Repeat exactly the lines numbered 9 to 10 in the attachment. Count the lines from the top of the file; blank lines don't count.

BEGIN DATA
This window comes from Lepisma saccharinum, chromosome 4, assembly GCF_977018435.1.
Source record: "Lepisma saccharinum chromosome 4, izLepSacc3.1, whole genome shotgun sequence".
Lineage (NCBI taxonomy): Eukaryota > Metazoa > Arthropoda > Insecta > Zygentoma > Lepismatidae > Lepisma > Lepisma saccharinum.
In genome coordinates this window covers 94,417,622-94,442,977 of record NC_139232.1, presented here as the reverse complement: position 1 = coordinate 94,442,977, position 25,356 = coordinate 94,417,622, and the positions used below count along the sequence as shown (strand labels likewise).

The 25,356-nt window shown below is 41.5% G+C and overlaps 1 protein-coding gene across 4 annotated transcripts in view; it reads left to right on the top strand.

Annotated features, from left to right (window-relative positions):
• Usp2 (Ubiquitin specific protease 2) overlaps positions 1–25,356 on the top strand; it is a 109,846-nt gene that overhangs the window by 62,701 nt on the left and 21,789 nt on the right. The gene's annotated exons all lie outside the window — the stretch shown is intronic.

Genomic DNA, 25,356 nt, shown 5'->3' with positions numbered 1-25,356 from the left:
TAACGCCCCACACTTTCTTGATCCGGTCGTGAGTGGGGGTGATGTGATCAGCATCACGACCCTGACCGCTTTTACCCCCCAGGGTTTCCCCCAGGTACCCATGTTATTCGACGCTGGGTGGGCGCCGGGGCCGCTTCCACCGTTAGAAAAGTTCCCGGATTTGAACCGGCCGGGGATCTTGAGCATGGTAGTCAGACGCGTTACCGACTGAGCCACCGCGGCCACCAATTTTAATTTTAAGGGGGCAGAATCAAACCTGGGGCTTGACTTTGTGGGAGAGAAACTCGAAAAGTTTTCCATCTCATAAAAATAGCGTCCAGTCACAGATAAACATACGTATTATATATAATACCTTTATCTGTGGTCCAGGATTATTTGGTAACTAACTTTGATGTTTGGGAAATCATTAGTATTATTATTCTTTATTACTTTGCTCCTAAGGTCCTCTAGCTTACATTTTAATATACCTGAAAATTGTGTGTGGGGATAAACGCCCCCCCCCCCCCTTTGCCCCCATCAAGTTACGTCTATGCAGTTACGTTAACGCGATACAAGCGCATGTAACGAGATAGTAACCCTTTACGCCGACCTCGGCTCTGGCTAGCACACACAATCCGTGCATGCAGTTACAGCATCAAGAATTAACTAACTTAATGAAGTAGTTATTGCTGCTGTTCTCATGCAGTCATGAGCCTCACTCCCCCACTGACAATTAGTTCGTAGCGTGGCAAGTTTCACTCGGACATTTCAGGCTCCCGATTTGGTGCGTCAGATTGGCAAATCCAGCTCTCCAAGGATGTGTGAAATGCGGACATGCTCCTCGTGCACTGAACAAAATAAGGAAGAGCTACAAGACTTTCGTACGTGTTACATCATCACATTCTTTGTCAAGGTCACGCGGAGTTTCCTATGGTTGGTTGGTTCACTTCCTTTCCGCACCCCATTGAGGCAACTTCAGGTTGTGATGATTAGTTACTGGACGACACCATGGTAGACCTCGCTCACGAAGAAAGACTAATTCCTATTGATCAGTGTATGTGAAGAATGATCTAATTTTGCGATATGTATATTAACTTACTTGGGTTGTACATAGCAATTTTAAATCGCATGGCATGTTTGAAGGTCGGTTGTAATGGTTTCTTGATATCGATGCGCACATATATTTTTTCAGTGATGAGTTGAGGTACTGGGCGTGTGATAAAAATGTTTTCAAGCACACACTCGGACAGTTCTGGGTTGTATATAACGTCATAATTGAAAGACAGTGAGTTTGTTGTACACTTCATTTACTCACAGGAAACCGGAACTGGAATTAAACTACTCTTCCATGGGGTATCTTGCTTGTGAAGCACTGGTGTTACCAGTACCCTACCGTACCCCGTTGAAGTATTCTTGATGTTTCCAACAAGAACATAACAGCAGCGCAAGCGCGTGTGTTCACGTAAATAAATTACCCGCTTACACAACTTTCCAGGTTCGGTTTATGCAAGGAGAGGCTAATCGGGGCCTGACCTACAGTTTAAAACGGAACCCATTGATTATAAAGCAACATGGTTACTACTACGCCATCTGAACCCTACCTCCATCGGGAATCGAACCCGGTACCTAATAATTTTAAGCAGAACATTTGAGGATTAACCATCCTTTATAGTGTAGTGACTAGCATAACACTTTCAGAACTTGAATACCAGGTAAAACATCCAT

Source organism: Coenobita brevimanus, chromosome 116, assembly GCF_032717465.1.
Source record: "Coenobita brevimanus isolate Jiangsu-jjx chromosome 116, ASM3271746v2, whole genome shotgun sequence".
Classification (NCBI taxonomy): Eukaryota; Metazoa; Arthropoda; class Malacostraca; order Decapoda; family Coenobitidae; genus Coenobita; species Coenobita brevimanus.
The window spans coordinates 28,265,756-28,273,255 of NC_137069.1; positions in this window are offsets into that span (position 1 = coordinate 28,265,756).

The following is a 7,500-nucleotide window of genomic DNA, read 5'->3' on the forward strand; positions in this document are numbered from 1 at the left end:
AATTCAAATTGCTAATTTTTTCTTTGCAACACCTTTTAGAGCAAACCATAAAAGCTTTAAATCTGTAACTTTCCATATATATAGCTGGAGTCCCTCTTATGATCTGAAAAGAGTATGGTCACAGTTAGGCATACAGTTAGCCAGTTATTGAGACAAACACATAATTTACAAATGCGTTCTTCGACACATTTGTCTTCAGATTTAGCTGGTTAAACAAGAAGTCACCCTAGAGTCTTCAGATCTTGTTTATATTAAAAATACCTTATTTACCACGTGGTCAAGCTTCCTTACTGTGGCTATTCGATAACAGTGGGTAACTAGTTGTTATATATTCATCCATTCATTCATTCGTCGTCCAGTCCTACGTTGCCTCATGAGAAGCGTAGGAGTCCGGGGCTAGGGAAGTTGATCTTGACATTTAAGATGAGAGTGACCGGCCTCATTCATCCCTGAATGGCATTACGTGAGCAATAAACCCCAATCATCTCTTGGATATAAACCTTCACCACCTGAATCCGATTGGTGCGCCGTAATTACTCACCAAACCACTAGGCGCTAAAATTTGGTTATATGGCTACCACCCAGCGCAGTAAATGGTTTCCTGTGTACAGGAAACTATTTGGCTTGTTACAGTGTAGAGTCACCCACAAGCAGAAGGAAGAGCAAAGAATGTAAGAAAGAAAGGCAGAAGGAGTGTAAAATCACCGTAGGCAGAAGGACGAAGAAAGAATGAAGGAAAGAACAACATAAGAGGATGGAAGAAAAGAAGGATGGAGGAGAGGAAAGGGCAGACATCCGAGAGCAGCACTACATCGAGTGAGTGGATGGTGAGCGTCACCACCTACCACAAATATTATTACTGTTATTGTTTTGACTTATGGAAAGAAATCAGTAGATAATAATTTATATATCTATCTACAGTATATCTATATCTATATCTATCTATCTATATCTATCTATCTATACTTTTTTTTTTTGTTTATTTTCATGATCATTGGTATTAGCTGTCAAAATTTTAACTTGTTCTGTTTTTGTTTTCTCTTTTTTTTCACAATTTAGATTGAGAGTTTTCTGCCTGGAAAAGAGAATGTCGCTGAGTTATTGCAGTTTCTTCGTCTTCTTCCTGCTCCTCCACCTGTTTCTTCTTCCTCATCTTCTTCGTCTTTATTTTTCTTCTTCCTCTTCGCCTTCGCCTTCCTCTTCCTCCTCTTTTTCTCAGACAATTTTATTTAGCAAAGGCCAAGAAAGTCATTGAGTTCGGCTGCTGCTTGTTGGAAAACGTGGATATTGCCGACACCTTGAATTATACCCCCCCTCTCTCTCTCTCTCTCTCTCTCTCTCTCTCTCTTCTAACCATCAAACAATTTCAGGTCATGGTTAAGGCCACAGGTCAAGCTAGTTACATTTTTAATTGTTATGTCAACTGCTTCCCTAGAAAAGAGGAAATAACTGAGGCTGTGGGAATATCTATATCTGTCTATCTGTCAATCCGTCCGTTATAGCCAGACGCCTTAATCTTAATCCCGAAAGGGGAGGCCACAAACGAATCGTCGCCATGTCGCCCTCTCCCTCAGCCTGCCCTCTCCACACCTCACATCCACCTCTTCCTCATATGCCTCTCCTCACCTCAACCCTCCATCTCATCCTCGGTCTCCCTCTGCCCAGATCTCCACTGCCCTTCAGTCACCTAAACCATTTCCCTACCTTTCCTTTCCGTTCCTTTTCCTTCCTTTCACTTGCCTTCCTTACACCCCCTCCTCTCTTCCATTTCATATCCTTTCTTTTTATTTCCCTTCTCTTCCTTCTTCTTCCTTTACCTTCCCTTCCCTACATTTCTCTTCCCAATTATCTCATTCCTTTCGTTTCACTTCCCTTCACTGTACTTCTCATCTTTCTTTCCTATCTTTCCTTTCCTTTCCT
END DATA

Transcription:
TAACGCCCCACACTTTCTTGATCCGGTCGTGAGTGGGGGTGATGTGATCAGCATCACGACCCTGACCGCTTTTACCCCCCAGGGTTTCCCCCAGGTACCCATGTTATTCGACGCTGGGTGGGCGCCGGGGCCGCTTCCACCGTTAGAAAAGTTCCCGGATTTGAACCGGCCGGGGATCTTGAGCATGGTAGTCAGACGCGTTACCGACTGAGCCACCGCGGCCACCAATTTTAATTTTAAGGGGGCAGAATCAAACCTGGGGCTTGACTTTGTGGGAGAGAAACTCGAAAAGTTTTCCATCTCATAAAAATAGCGTCCAGTCACAGATAAACATACGTATTATATATAATACCTTTATCTGTGGTCCAGGATTATTTGGTAACTAACTTTGATGTTTGGGAAATCATTAGTATTATTATTCTTTATTACTTTGCTCCTAAGGTCCTCTAGCTTACATTTTAATATACCTGAAAATTGTGTGTGGGGATAAACGCCCCCCCCCCCCCTTTGCCCCCATCAAGTTACGTCTATGCAGTTACGTTAACGCGATACAAGCGCATGTAACGAGATAGTAACCCTTTACGCCGACCTCGGCTCTGGCTAGCACACACAATCCGTGCATGCAGTTACAGCATCAAGAATTAACTAACTTAATGAAGTAGTTATTGCTGCTGTTCTCATGCAGTCATGAGCCTCACTCCCCCACTGACAATTAGTTCGTAGCGTGGCAAGTTTCACTCGGACATTTCAGGCTCCCGATTTGGTGCGTCAGATTGGCAAATCCAGCTCTCCAAGGATGTGTGAAATGCGGACATGCTCCTCGTGCACTGAACAAAATAAGGAAGAGCTACAAGACTTTCGTACGTGTTACATCATCACATTCTTTGTCAAGGTCACGCGGAGTTTCCTATGGTTGGTTGGTTCACTTCCTTTCCGCACCCCATTGAGGCAACTTCAGGTTGTGATGATTAGTTACTGGACGACACCATGGTAGACCTCGCTCACGAAGAAAGACTAATTCCTATTGATCAGTGTATGTGAAGAATGATCTAATTTTGCGATATGTATATTAACTTACTTGGGTTGTACATAGCAATTTTAAATCGCATGGCATGTTTGAAGGTCGGTTGTAATGGTTTCTTGATATCGATGCGCACATATATTTTTTCAGTGATGAGTTGAGGTACTGGGCGTGTGATAAAAATGTTTTCAAGCACACACTCGGACAGTTCTGGGTTGTATATAACGTCATAATTGAAAGACAGTGAGTTTGTTGTACACTTCATTTACTCACAGGAAACCGGAACTGGAATTAAACTACTCTTCCATGGGGTATCTTGCTTGTGAAGCACTGGTGTTACCAGTACCCTACCGTACCCCGTTGAAGTATTCTTGATGTTTCCAACAAGAACATAACAGCAGCGCAAGCGCGTGTGTTCACGTAAATAAATTACCCGCTTACACAACTTTCCAGGTTCGGTTTATGCAAGGAGAGGCTAATCGGGGCCTGACCTACAGTTTAAAACGGAACCCATTGATTATAAAGCAACATGGTTACTACTACGCCATCTGAACCCTACCTCCATCGGGAATCGAACCCGGTACCTAATAATTTTAAGCAGAACATTTGAGGATTAACCATCCTTTATAGTGTAGTGACTAGCATAACACTTTCAGAACTTGAATACCAGGTAAAACATCCAT

Source organism: Coenobita brevimanus, chromosome 116, assembly GCF_032717465.1.